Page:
NRAOPapers is the NRAO publications bibliography initiated in July 1978 as RAPS. It consists of citations of published papers using NRAO telescope data or those written by an NRAO staff member. The most recent version of the database was developed in-house using MySQL, Solr, and Blacklight. There are over 18,000 enhanced citations in the database which include papers from 1957 to the present. An enhanced citation includes (in addition to title, authors, and source information), telescope, author affiliation, first author information, Proposal Code, and publication support information. NRAOPapers continues to increase in scope and number of papers.
The responsibility of the NRAO Library is to identify and add enhanced bibliographic information for papers that present analysis of NRAO telescope data or papers by NRAO staff members that do not use NRAO telescope data. Each bibliographic record must be coded properly for statistical and reference purposes.
IDENTIFICATION PROCESS FOR PAPERS
While the requirements for inclusion have remained consistent, the process to identify papers for inclusion in NRAOPapers has changed since 1978. Inclusion requirements are in compliance with other astronomy publications bibliographies such as Space Telescope and European Southern Observatory.
Initially an NRAO Library staff member searches ADS, IEEE, IEL, SpringerLink, Wiley Interscience, Elsevier SciVerse, AGU, AIP, Nature, Science, A&A, IOP, MNRAS, and other, smaller publications for the terms: “National Radio Astronomy Observatory”, NRAO, “Very Large Array”, VLA, “Very Long Baseline Array”, VLBA, “Green Bank Telescope”, GBT, Greenbank, “Atacama Large Millimeter Array”, “Atacama Large Millimeter/submillimeter Array”, ALMA, plus separate searches for various surveys that have used NRAO telescopes, such as NVSS, FIRST, etc. The resulting search set is then examined, paper-by-paper, to determine:
Papers identified from above are searched for the NRAO acknowledgment (http://www.nrao.edu/library/pagecharges.shtml) as well as each mention of telescope data. A paper that states, under Observations (or perhaps Radio Observations or Observing Scheme): “Observations were carried out with the GBT, observing at a frequency of 2.0 GHz using 800 MHz of bandwidth” are obviously included, but the paper must be searched further for additional information such as Proposal Code(s) or other telescope observations (“We also used archival GBT data taken in 2004”).
However, many papers are more vague; noting under the Observations section, “Located in the Abell cluster A568, this source presents a rather complex structure at the VLA resolution.” If the paper contains additional references to VLA data, it would be included. This particular paper did not so was not included in NRAOPapers.
If a paper contains numerous references to a specific NRAO telescope data, but each reference is cited, the paper is not included in NRAOPapers. The citation information will be captured in citation statistics for the particular telescope and the cited paper.
Papers that name an NRAO telescope in the introduction or conclusion are almost never included as this is background information or a suggestion for future studies with a particular telescope. For example: “High-resolution VLBI and VLA imaging of the radio continuum reveals a central source < 1.5 pc in size, coincident with the infrared/optical core source, in addition to two opposing jets extending 7"-10" at a position angle of 42° (Wilson and Ulvestad 1983; Ulvestad, Neff, and Wilson 1986).” This is not only background, included under the ‘Introduction’ section, but clearly cites Wilson & Ulvestad 1983 and Ulvestad, Neff, and Wilson 1986 with no other mentions of VLA or VLBA.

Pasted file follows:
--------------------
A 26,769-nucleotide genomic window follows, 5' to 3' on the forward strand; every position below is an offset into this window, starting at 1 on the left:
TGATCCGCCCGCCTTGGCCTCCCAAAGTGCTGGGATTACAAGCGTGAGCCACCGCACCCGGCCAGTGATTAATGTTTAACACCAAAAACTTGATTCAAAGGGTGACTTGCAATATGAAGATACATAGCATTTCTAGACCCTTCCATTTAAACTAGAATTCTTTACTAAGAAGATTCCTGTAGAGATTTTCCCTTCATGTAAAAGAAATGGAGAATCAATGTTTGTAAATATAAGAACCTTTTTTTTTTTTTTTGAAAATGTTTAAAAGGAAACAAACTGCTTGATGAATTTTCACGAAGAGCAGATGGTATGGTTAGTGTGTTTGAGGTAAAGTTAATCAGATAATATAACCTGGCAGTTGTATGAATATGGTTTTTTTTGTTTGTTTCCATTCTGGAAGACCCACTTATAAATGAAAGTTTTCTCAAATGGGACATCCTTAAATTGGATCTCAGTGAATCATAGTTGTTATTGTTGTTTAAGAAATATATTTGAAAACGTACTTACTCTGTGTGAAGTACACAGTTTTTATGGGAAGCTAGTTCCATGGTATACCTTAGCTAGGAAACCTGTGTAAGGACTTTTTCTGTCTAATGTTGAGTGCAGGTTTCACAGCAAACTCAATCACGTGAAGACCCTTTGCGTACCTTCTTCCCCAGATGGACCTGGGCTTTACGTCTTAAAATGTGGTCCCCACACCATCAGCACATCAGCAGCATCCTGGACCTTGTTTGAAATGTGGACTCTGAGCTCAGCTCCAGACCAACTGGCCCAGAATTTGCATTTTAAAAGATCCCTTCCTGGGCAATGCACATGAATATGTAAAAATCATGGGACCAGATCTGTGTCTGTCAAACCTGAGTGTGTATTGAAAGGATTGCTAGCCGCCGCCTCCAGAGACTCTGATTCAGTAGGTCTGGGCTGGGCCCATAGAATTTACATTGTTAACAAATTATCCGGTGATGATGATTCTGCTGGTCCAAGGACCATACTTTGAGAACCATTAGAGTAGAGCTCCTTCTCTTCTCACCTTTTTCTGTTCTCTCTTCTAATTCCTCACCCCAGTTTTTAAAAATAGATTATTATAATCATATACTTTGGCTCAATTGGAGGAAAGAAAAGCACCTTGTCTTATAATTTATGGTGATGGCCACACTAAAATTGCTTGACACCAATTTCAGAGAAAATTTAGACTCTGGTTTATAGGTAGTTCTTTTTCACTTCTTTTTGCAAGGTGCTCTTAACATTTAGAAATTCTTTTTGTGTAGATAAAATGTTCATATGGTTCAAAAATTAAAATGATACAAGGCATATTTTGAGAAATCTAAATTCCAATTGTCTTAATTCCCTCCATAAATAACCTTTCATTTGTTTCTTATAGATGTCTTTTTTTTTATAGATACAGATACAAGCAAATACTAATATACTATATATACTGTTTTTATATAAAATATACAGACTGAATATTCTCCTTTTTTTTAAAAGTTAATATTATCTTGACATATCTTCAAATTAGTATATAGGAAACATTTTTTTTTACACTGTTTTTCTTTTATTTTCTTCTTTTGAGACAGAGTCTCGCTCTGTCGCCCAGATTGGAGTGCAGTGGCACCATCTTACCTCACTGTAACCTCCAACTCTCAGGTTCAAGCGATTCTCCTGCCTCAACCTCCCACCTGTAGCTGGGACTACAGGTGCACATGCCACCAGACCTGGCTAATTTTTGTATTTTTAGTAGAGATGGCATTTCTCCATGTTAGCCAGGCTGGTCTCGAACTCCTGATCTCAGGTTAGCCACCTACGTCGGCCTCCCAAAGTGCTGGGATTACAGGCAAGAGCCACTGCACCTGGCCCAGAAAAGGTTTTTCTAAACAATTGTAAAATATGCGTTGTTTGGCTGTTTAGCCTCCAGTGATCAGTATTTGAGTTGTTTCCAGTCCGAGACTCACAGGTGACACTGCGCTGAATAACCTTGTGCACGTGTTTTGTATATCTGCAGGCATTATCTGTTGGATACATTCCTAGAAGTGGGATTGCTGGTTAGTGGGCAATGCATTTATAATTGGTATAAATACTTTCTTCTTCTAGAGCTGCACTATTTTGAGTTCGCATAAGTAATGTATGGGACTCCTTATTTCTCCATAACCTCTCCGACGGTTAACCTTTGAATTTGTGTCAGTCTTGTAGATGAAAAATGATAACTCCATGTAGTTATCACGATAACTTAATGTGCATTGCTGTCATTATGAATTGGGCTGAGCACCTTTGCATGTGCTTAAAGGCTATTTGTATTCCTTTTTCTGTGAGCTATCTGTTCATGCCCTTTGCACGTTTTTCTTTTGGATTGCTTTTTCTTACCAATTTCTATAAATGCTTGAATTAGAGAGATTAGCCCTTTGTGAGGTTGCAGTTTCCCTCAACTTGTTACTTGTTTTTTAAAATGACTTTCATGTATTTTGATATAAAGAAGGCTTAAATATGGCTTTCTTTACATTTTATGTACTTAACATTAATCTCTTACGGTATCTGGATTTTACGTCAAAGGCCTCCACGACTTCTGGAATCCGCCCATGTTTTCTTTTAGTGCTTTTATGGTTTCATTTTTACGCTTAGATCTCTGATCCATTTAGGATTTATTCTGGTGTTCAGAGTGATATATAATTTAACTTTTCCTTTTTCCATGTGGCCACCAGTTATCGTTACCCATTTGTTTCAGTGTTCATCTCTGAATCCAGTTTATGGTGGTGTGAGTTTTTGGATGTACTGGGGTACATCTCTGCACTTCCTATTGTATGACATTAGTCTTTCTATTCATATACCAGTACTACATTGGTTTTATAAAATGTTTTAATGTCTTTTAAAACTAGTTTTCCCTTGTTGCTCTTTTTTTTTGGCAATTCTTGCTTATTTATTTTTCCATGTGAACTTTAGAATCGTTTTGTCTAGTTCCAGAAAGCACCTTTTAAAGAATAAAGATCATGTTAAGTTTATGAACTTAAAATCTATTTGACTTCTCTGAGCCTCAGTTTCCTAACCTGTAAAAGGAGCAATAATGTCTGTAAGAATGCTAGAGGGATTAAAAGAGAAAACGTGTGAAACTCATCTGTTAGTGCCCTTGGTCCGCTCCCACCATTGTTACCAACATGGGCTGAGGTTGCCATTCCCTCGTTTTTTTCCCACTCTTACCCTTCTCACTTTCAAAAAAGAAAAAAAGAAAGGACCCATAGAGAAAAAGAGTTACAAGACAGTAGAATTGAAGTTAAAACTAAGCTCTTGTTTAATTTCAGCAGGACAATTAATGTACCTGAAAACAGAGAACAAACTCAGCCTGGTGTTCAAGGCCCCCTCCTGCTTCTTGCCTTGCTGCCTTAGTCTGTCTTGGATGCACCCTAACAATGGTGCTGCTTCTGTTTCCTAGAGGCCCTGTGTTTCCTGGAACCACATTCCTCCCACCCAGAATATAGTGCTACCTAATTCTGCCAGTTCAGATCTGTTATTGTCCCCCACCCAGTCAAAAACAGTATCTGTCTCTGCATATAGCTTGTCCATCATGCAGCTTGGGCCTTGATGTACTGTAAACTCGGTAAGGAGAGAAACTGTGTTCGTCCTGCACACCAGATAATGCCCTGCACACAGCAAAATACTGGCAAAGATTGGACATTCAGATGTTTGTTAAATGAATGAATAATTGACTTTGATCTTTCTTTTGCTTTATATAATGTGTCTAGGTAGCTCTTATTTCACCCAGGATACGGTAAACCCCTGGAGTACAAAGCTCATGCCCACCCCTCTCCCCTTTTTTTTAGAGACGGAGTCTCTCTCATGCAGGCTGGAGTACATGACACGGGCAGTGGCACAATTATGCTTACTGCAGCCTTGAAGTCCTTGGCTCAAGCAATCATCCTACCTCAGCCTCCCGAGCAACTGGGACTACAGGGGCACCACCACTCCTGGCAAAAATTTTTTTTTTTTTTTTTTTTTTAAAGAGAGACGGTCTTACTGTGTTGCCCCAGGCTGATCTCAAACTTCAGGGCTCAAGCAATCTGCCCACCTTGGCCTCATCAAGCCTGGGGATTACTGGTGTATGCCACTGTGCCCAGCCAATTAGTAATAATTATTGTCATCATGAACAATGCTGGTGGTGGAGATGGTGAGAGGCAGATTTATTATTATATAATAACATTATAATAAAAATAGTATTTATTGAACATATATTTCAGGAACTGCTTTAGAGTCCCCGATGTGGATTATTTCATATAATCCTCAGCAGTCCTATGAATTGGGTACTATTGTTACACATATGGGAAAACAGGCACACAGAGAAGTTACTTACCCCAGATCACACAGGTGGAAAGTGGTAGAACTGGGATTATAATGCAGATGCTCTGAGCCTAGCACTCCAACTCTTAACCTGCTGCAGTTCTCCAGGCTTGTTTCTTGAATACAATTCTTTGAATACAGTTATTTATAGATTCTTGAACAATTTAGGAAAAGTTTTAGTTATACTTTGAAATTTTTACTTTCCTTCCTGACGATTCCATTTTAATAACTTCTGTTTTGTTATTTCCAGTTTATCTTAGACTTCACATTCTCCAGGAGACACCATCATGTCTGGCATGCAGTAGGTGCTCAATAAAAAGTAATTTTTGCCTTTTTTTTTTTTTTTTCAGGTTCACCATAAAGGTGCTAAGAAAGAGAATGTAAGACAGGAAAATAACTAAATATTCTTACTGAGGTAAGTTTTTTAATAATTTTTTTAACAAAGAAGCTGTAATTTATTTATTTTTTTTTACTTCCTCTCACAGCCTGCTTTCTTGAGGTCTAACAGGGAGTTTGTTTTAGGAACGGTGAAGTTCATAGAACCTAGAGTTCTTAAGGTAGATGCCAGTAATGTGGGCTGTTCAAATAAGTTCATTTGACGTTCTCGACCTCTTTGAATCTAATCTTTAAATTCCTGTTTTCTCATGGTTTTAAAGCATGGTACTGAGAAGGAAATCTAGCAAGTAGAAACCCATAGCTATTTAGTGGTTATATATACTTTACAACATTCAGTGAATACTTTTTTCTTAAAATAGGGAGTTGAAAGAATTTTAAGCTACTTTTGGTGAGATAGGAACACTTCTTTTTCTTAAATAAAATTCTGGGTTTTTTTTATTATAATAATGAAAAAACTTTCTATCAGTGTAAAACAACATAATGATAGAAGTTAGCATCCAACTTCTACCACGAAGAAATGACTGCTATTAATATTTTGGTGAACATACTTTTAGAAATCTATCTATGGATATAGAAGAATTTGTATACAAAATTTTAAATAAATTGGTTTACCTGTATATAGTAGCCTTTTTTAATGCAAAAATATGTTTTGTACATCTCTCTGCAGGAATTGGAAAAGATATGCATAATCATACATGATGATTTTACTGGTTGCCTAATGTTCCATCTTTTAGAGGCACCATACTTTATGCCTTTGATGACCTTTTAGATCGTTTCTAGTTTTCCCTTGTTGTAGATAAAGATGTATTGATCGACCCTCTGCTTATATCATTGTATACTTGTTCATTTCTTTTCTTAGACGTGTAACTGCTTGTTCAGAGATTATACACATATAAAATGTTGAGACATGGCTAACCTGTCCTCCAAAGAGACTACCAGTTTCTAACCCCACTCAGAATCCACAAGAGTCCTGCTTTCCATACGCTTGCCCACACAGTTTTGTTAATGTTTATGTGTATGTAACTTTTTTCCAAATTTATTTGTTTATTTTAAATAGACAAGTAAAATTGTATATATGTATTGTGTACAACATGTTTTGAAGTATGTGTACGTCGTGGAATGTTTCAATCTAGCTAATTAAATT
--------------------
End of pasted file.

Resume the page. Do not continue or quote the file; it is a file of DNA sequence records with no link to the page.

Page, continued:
Papers that include additional observations of an object or galaxy identified with an NRAO telescope will be included only if there is new analysis of original NRAO telescope data.
A paper covering the technical, instrumentation, or computing aspects of an NRAO telescope is coded to Instrumentation, Technical, or Computing (ITC). These papers are not coded to the telescope unless the paper analyzes new or reanalyzes old telescope data (even test data) as proof of change or improvement.
CODING OF PAPERS
When a paper is determined to meet the criteria above, the bibliographic record is imported into NRAOPapers and the record is enhanced by adding
Proposal code identification is one of the most time-intensive aspects of coding, but is probably also the most useful for authors, researchers, and statistics. This information links proposals to observations to the finished product; the papers resulting from those observations.
With the database growing at a rate of approximately 350 enhanced bibliographic records a year, a reflection of the productivity of NRAO telescopes, it is necessary to remain consistent and ensure standardization over time. It is, however, also necessary to ensure necessary additional information is captured for statistics, especially when comparing statistics between observatories. The NRAO Library staff has done this since 1978 and will continue capturing and enhancing bibliographic records according to the established requirements while looking forward to different metrics requirements. Authors can assist in the endeavor by providing all required information when notifying the Library of new papers accepted for publication.
Modified on Wednesday, 02-Jan-2013 11:05:05 EST by Library Staff.